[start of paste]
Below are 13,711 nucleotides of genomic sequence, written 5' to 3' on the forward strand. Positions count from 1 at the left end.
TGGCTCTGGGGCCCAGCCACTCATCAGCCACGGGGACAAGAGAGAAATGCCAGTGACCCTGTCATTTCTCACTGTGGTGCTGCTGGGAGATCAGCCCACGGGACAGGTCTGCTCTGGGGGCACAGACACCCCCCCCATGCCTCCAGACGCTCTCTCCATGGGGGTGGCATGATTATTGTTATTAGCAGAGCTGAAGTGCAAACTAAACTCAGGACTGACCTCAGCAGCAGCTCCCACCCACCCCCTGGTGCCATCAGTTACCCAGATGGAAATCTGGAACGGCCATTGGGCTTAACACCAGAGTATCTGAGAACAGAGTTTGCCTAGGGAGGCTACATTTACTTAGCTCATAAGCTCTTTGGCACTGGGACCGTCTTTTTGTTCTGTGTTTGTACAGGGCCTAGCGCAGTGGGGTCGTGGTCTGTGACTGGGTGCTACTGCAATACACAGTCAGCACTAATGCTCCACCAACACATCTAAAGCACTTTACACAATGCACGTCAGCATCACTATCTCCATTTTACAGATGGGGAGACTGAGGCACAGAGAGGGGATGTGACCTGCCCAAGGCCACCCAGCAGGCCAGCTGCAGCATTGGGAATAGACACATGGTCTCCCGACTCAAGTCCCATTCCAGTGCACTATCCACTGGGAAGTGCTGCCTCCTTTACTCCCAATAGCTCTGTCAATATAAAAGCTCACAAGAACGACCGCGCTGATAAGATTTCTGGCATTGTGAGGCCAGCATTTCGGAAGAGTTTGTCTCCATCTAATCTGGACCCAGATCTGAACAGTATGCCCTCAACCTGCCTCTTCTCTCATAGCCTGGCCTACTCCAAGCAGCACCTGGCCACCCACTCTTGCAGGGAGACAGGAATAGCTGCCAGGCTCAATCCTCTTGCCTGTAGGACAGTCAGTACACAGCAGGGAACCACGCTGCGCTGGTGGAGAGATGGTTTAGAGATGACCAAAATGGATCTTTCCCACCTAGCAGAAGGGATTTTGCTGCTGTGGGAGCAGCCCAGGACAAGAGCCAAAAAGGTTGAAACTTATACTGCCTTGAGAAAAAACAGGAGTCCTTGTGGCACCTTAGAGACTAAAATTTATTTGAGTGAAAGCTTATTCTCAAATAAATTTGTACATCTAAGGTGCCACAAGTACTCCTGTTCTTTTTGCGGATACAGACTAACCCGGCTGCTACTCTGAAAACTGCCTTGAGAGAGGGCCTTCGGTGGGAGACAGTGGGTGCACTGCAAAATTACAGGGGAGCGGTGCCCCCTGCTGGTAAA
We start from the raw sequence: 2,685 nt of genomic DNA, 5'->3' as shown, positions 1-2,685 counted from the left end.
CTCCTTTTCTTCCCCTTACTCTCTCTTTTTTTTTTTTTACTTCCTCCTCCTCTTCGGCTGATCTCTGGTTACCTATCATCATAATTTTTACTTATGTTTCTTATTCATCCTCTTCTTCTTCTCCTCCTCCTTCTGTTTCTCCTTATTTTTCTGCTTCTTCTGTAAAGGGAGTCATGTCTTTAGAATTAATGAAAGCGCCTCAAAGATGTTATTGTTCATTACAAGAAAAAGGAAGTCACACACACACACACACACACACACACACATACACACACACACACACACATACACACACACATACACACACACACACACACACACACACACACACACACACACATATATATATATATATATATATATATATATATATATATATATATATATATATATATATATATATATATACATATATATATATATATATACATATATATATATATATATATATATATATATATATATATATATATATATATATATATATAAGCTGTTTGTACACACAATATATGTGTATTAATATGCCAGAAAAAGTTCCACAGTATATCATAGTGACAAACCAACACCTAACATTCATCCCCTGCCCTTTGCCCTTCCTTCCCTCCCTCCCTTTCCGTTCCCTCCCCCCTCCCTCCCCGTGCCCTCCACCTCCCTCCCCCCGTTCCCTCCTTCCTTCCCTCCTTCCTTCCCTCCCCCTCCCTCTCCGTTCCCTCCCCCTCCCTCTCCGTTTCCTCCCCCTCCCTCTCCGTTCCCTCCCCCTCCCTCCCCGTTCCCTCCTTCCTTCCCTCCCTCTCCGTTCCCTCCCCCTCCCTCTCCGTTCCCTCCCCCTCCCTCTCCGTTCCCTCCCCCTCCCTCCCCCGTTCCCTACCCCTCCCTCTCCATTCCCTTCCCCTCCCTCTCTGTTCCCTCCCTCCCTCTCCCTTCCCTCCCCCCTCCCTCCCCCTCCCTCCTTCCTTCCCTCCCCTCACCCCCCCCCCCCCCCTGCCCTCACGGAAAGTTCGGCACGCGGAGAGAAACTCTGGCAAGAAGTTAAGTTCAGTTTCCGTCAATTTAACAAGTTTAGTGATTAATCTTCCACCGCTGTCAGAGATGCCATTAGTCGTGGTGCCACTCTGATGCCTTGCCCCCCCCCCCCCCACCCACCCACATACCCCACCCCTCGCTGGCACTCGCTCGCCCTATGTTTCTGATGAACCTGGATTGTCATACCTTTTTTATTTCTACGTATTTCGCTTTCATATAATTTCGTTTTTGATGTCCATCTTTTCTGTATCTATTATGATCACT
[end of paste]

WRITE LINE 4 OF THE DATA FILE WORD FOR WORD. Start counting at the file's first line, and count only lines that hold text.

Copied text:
CTCCTTTTCTTCCCCTTACTCTCTCTTTTTTTTTTTTTACTTCCTCCTCCTCTTCGGCTGATCTCTGGTTACCTATCATCATAATTTTTACTTATGTTTCTTATTCATCCTCTTCTTCTTCTCCTCCTCCTTCTGTTTCTCCTTATTTTTCTGCTTCTTCTGTAAAGGGAGTCATGTCTTTAGAATTAATGAAAGCGCCTCAAAGATGTTATTGTTCATTACAAGAAAAAGGAAGTCACACACACACACACACACACACACACACATACACACACACACACACACATACACACACACATACACACACACACACACACACACACACACACACACACACACATATATATATATATATATATATATATATATATATATATATATATATATATATATATATATATATATATACATATATATATATATATATACATATATATATATATATATATATATATATATATATATATATATATATATATATATATATAAGCTGTTTGTACACACAATATATGTGTATTAATATGCCAGAAAAAGTTCCACAGTATATCATAGTGACAAACCAACACCTAACATTCATCCCCTGCCCTTTGCCCTTCCTTCCCTCCCTCCCTTTCCGTTCCCTCCCCCCTCCCTCCCCGTGCCCTCCACCTCCCTCCCCCCGTTCCCTCCTTCCTTCCCTCCTTCCTTCCCTCCCCCTCCCTCTCCGTTCCCTCCCCCTCCCTCTCCGTTTCCTCCCCCTCCCTCTCCGTTCCCTCCCCCTCCCTCCCCGTTCCCTCCTTCCTTCCCTCCCTCTCCGTTCCCTCCCCCTCCCTCTCCGTTCCCTCCCCCTCCCTCTCCGTTCCCTCCCCCTCCCTCCCCCGTTCCCTACCCCTCCCTCTCCATTCCCTTCCCCTCCCTCTCTGTTCCCTCCCTCCCTCTCCCTTCCCTCCCCCCTCCCTCCCCCTCCCTCCTTCCTTCCCTCCCCTCACCCCCCCCCCCCCCCTGCCCTCACGGAAAGTTCGGCACGCGGAGAGAAACTCTGGCAAGAAGTTAAGTTCAGTTTCCGTCAATTTAACAAGTTTAGTGATTAATCTTCCACCGCTGTCAGAGATGCCATTAGTCGTGGTGCCACTCTGATGCCTTGCCCCCCCCCCCCCCACCCACCCACATACCCCACCCCTCGCTGGCACTCGCTCGCCCTATGTTTCTGATGAACCTGGATTGTCATACCTTTTTTATTTCTACGTATTTCGCTTTCATATAATTTCGTTTTTGATGTCCATCTTTTCTGTATCTATTATGATCACT